Detail Christian Boltanski "Réserve de Suisses morts", 1991

 

‘What interests me, and what I try to talk about, is what I call “small memory”. This is what differentiates us one from another. The great memory can be found in history books, but the hoard of small bits of knowledge that each one of us has accumulated makes up what we are.’
Christian Boltanski, 1996

They were not the victims of any collective tragedy or natural disaster. They are dead people to whom Christian Boltanski pays tribute in his 1991 installation. Death and the value of life are always present in the work of this artist, constructed from portraits of children and adults and everyday objects such as clothes, shelves and lamps. The work at MACBA is an archive of dead Swiss people, comprising over 2,000 photographs from the obituary pages of a newspaper from the Valois region during 1990.  They have the uniform size of passport photos, stuck to tin boxes without names or dates of birth: their identity and memory reduced to a single image. In most, their relatives had chosen a photo of the person smiling. ‘I always wonder what was happening on the day those photographs were taken. People could not imagine that this would be their last image.’ (Boltanski, 1993)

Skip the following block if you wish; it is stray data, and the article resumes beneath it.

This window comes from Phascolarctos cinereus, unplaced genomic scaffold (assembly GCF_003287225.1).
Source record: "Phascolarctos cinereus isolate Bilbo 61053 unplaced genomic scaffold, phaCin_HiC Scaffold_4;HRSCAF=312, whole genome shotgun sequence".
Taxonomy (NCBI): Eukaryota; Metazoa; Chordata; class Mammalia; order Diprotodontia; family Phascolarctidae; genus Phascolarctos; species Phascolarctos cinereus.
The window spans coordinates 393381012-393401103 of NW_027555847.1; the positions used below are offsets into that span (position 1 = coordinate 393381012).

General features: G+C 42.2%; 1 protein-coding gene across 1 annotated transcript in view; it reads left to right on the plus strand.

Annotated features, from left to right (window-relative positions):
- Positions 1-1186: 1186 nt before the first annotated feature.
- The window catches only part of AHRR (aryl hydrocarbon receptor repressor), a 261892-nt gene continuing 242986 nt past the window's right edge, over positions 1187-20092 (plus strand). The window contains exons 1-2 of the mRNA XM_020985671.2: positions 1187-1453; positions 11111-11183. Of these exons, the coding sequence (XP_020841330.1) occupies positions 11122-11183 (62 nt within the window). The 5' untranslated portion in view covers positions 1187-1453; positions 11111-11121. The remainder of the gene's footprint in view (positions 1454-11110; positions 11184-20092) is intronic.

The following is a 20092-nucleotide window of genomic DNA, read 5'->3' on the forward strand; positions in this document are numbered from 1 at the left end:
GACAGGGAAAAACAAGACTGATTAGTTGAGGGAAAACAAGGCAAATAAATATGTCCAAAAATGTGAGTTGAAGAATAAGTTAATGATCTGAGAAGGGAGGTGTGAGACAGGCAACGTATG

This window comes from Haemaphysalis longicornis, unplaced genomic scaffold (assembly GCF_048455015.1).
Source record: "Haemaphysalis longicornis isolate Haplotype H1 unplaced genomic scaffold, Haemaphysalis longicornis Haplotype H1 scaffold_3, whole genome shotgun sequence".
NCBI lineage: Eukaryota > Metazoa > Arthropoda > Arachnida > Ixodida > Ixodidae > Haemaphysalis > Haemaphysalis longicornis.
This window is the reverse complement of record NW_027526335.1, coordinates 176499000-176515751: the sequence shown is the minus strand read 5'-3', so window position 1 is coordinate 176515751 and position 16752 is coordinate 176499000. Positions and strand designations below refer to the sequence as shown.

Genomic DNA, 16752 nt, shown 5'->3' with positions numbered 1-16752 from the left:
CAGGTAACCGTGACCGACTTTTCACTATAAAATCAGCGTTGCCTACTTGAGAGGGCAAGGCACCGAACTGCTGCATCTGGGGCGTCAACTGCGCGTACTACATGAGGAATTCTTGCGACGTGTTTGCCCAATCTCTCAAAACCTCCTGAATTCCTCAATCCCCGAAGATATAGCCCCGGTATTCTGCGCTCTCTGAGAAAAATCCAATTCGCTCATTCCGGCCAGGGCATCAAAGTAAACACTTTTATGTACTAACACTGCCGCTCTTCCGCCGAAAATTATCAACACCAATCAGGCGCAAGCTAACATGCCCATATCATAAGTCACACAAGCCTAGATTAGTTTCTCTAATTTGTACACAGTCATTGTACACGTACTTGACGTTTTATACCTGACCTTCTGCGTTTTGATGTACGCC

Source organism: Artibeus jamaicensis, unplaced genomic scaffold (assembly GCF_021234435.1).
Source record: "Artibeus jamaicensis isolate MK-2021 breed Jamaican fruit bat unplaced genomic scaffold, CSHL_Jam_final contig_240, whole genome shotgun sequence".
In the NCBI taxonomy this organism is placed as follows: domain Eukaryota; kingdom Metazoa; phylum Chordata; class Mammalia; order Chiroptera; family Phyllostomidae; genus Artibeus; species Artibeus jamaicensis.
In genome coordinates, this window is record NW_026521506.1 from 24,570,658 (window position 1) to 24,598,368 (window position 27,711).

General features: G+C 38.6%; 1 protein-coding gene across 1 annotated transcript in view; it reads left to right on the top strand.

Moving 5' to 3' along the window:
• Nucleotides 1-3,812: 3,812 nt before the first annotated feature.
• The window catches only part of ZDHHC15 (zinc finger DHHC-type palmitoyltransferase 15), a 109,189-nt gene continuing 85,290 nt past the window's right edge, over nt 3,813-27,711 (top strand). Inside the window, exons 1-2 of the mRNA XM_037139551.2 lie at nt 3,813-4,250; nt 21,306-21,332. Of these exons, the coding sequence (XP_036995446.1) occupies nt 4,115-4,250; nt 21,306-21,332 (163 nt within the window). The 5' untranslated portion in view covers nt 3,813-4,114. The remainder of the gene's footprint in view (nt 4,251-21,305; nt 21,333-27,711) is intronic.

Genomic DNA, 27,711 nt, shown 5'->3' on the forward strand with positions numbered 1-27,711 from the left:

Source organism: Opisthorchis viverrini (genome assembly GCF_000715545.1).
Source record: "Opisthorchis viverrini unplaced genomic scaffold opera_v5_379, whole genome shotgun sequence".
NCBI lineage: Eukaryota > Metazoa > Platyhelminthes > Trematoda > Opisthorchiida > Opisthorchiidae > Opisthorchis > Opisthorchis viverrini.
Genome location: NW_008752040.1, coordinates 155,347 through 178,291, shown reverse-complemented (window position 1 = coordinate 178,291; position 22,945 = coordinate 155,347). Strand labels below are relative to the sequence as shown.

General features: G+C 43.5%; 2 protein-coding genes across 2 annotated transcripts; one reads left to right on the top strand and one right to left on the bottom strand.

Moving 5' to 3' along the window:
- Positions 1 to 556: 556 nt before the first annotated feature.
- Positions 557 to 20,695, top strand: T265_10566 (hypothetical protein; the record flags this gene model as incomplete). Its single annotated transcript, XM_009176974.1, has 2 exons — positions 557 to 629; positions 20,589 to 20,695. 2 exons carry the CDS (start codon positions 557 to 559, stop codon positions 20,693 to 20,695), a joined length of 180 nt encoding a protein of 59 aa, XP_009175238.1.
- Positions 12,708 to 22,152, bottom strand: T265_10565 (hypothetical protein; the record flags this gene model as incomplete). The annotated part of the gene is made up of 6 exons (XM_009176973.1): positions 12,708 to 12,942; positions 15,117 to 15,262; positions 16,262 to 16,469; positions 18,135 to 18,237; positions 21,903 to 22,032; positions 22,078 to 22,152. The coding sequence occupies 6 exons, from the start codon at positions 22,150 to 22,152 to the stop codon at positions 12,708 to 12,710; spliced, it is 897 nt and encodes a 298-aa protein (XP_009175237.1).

I like to work with what is often called "cultural heritage", but the materials that I use are banal and clichéd, like sugar blocks, doors, couscous, rugs, official documents.
Latifa Echakhch